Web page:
Saturday, November 28, 2015



THAT FIERY GIRL (1968) is a romantic / drama / wuxia tale of opposing clans. Not quite Romeo and Juliet but not far off. Yan Jun is the director and Liang Jen is the script writer and this is Mr. Liang's very first script. Runme Shaw is the producer this time around. We should remember Yan Jun as the director of THAT MAN IN CHANG-AN (1967) that I declared was a wuxia / comedy that kept me laughing, I hoped, intentionally. So, as you can imagine, I am really looking forward to watching this one. Let's check out the plot. 

Mei Feng-Chun and two of his friends of the Mei Clan return from training in kung fu to get revenge on the Hulu Clan for past atrocities committed by the Hulu Clan against the Mei Clan. As they approach their village they see members of the Hulu Clan galloping away from their village. They race back to their village to find their ancestral shrine burning and their Clan Chief mortally wounded. The Mei Clan Chief lives just long enough to tell Mei Feng-Chun what happened: The Hulu Clan raided the Mei Clan Ancestral Shrine hoping to get the treasure map of the Mei Clan. 

Unfortunately the map had been long ago stolen so the Hulu Clan raiders burned down the ancestral shrine.  Mei Feng-Chun and his two friends camp out to plan their next move but coincidentally it is the meeting place of the Mei Clan traitor, Mei Danui who stole the treasure map and his Hulu Clan co-conspirator. After hearing the arrangement Mei Danui made for assylum at the Hulu stronghold Mei Fengchun kills Mei Danui and steals his identity to infiltrate The Hulu Clan and recover the Mei clan treasure map and get revenge for the deaths caused by the Hulu clan. His first obstacle: the Hulu Clan's fierce warrior woman Pearl, also know as Red Chili.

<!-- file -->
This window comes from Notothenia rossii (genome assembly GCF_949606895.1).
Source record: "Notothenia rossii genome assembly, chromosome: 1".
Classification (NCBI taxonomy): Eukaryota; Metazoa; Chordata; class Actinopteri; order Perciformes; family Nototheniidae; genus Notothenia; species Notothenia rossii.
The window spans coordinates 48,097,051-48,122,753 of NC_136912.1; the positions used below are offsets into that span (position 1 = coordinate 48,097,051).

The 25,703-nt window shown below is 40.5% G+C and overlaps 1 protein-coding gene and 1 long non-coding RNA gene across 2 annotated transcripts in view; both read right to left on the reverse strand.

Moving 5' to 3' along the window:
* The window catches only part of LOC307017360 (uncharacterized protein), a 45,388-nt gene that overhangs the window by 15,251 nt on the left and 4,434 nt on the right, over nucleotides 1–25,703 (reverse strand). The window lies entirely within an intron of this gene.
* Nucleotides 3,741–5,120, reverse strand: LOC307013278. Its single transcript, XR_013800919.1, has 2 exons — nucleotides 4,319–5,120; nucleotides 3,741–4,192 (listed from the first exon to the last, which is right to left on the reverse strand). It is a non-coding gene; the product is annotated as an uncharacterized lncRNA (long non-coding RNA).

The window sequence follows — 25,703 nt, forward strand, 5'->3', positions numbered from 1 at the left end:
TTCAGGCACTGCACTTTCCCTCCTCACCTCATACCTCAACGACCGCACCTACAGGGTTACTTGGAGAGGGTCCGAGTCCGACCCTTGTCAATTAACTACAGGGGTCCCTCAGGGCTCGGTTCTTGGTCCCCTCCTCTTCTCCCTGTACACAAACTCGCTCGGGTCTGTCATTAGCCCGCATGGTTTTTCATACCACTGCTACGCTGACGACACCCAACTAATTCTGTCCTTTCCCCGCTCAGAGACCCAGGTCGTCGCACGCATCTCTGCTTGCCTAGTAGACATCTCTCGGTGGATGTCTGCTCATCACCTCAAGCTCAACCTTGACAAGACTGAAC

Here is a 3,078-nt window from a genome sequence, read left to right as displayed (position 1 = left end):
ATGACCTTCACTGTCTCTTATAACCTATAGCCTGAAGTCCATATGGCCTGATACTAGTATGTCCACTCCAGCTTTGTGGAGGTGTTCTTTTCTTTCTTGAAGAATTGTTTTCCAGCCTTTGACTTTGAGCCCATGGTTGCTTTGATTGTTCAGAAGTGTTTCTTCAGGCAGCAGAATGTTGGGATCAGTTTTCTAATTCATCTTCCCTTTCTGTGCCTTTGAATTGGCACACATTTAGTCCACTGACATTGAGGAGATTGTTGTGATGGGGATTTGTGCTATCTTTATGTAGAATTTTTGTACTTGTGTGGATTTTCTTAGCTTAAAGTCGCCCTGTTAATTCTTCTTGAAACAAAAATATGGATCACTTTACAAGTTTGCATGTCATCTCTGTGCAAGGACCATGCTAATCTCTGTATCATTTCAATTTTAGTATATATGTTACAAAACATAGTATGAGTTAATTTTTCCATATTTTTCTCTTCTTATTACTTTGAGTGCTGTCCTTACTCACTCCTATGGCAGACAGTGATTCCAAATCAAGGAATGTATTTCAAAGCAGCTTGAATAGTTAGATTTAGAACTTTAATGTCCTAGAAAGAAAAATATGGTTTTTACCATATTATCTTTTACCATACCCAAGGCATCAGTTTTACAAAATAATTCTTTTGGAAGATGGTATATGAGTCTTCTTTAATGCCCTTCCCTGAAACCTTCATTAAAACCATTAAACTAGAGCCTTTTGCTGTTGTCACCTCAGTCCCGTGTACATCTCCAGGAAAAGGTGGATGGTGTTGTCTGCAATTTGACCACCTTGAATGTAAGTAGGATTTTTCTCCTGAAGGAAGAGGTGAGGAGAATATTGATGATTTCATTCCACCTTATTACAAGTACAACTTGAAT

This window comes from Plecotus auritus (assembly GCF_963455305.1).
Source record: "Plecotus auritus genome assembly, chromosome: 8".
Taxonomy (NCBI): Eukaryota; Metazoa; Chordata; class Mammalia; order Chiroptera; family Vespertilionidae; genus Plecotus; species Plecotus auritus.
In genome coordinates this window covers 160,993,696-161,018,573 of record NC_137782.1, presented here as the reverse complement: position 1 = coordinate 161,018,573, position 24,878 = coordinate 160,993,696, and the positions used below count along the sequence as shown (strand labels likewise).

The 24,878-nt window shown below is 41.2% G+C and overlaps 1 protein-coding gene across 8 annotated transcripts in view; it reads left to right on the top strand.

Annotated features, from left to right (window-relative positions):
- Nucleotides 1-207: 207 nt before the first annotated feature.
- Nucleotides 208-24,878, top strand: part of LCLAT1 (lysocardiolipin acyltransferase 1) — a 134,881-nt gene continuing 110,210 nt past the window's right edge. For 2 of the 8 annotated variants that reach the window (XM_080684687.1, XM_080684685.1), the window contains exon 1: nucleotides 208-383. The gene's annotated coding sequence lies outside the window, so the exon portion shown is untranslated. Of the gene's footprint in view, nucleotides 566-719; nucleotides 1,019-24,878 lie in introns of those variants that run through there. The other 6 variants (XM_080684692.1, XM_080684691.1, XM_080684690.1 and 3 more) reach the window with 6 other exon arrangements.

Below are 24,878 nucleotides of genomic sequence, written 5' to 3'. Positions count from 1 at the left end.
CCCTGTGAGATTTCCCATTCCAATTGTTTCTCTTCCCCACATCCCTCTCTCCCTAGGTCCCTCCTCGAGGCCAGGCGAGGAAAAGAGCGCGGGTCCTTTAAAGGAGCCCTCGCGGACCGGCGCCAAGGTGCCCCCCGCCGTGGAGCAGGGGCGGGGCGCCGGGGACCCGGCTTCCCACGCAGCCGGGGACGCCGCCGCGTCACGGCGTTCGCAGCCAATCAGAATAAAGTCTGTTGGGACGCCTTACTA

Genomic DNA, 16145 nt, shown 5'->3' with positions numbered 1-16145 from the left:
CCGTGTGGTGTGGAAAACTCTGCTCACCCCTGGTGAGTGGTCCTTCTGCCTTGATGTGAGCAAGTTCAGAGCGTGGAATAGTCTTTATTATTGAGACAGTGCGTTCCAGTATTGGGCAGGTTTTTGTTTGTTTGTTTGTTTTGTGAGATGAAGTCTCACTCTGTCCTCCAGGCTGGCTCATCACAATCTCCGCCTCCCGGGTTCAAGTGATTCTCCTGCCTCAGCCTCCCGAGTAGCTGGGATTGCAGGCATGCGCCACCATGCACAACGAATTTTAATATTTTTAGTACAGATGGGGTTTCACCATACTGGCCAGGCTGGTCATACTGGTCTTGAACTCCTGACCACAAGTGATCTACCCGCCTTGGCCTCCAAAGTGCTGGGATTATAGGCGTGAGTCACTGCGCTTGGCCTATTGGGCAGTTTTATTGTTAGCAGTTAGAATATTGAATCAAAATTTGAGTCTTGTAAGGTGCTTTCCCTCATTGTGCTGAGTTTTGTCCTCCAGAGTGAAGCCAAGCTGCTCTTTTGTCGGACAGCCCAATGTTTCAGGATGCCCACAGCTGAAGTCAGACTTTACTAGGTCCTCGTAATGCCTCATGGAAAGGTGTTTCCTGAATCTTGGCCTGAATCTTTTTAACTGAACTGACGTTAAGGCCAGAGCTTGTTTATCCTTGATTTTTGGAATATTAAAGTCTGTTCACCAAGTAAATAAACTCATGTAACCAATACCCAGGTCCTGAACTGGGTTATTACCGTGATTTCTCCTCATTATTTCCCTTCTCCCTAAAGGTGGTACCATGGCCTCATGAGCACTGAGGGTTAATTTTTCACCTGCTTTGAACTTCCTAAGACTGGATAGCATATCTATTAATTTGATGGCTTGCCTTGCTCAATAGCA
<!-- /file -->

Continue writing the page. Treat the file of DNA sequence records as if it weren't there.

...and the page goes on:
Chan Leung debuts as Mei Feng-Chun / Mei Denui and has that "cop smell" all over him. Chan Leung just looks, acts, moves and radiates "good guy" and THAT FIERY GIRL (1968) totally benefits for it. On top of all of that, it doesn't hurt that this is his very first job and it carries over in his performance in the enemy's camp, unsure whether or not at any moment he could be unmasked as a traitor he never comes across as relaxed. On the other hand you have the veteran actress Cheng Pei-Pei as Pearl / Red Chili, who delivers the exact character required here: an immensely confident daddy's girl superbly trained in the martial arts vaguely aware of the evil around her but not consumed by it. 

Pearl is immediately draw to the aura of goodness in Mei Denui and becomes his protector. Their chemistry is one of big sister / little brother and evolves into a young woman's first crush as his character compared to the other Hulu men is one of personal pride versus the Hulu men's creepy selfishness. A very easy choice for her to make and THAT FIERY GIRL (1968) is very much more a romantic drama with a Romeo and Juliet twist than a wuxia revenge tale but it combines both elements and works well as very good entertainment.

HONORABLE MENTION: The great character actor Ku Feng as an unnamed character! Ku Feng plays Mei Feng-Chun's quick witted friend with a fiery temper of his own. 

FIGHT TIME: THAT FIERY GIRL (1968) is not much on fights. There is no one credited for fight choreography and I counted only 2 or 3 fights with some small skirmishes here and there. This film is saved by the Romeo and Juilet theme of the story and the actors so thankfully there is no reason to be disappointed too much.

I recommend THAT FIERY GIRL (1968) as a pleasant way to past the time for viewers and collectors and it certainly doesn't hurt to see Cheng Pei-Pei act as a different character than her performance in COME DRINIK WITH ME (1966). She is very convincing as a cute daddy's girl. See you next time!


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